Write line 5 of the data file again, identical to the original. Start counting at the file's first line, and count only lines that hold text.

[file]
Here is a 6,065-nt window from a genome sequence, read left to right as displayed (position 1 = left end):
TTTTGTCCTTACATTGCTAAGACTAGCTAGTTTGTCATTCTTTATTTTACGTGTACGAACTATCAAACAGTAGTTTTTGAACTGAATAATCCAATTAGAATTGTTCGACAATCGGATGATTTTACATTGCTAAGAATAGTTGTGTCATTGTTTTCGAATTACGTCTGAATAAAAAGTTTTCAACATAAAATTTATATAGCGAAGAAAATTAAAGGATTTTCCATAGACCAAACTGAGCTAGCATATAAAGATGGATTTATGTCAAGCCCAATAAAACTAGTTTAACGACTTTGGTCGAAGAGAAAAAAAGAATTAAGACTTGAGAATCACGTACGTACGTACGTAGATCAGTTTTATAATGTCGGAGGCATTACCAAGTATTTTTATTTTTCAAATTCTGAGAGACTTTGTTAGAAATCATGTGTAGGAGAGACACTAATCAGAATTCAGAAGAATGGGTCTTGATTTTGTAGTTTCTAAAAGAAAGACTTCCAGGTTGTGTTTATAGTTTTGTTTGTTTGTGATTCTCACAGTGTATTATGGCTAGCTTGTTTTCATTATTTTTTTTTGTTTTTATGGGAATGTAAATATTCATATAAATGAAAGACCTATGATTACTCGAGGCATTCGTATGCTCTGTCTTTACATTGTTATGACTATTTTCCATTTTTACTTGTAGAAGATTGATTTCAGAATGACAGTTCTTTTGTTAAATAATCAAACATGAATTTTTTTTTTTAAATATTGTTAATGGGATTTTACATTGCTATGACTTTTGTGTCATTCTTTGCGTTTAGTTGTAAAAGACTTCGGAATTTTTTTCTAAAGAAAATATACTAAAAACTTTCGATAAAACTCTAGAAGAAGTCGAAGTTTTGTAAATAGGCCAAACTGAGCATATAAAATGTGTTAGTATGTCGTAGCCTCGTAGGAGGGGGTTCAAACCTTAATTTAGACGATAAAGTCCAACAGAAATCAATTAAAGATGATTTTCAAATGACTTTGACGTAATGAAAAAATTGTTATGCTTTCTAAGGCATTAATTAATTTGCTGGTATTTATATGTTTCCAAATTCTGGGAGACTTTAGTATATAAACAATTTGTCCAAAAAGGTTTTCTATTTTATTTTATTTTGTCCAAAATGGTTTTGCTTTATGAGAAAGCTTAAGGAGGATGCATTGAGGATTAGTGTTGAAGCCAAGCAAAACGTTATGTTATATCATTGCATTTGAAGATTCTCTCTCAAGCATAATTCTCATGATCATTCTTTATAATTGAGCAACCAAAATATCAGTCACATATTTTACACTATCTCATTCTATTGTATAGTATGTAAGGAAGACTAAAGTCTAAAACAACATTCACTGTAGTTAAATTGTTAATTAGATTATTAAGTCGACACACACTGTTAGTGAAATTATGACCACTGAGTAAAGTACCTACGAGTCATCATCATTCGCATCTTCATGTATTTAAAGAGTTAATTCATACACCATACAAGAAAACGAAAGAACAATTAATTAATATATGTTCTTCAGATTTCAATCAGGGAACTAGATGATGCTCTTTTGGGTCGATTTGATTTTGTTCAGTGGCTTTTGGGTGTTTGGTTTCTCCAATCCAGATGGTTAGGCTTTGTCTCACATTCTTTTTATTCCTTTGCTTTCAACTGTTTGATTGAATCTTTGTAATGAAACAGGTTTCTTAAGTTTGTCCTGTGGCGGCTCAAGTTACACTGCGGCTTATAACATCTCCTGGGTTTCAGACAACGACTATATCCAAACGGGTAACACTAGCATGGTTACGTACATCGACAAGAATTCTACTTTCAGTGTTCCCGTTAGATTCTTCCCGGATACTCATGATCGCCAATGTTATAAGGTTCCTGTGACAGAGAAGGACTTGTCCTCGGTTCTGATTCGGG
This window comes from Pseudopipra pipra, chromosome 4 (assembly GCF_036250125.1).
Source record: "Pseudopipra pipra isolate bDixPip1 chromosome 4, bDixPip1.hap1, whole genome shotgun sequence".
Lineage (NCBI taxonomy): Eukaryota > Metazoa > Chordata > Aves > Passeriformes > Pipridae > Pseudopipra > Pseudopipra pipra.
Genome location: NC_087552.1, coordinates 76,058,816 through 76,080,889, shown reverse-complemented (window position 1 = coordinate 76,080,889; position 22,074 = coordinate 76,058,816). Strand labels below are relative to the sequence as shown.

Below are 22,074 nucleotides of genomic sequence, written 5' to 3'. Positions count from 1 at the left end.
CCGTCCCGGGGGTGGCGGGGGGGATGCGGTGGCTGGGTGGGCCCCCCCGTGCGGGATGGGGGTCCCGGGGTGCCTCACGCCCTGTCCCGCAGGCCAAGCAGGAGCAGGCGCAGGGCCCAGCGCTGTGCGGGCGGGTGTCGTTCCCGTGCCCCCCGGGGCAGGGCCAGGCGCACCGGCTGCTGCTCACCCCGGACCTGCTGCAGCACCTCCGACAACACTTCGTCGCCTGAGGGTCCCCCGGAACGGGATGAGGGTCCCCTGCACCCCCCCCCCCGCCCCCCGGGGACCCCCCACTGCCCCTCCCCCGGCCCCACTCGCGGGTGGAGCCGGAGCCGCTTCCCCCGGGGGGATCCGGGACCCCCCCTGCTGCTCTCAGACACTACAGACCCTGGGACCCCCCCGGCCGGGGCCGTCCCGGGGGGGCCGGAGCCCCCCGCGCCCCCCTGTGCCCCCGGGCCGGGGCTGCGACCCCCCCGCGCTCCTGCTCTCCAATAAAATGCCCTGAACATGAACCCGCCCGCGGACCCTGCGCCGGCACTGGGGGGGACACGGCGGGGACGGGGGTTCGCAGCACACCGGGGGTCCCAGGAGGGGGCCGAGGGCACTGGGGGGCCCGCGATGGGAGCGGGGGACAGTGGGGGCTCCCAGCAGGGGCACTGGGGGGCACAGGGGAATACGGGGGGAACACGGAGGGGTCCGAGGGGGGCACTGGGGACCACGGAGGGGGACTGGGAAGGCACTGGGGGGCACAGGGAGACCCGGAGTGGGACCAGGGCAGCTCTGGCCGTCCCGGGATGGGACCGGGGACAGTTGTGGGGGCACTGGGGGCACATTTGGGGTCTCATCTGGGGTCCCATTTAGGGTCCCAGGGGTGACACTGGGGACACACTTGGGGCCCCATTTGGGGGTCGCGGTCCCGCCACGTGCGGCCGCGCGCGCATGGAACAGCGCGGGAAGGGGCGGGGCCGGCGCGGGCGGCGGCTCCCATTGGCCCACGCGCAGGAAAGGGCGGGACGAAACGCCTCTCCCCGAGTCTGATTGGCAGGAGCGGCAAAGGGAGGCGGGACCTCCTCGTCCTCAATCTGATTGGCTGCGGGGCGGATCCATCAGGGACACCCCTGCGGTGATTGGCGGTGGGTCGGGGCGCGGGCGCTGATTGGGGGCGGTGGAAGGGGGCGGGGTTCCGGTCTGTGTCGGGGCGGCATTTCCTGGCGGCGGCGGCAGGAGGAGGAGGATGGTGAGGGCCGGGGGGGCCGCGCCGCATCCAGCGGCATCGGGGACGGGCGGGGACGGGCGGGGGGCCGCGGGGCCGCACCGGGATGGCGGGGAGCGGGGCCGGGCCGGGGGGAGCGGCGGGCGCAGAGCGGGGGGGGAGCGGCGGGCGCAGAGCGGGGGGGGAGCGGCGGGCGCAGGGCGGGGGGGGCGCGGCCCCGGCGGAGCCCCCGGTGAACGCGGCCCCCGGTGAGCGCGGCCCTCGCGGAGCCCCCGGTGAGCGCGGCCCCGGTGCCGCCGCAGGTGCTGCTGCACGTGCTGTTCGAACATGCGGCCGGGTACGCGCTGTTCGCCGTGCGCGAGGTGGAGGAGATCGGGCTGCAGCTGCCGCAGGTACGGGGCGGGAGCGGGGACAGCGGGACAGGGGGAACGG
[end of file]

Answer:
Lineage (NCBI taxonomy): Eukaryota > Metazoa > Chordata > Aves > Passeriformes > Pipridae > Pseudopipra > Pseudopipra pipra.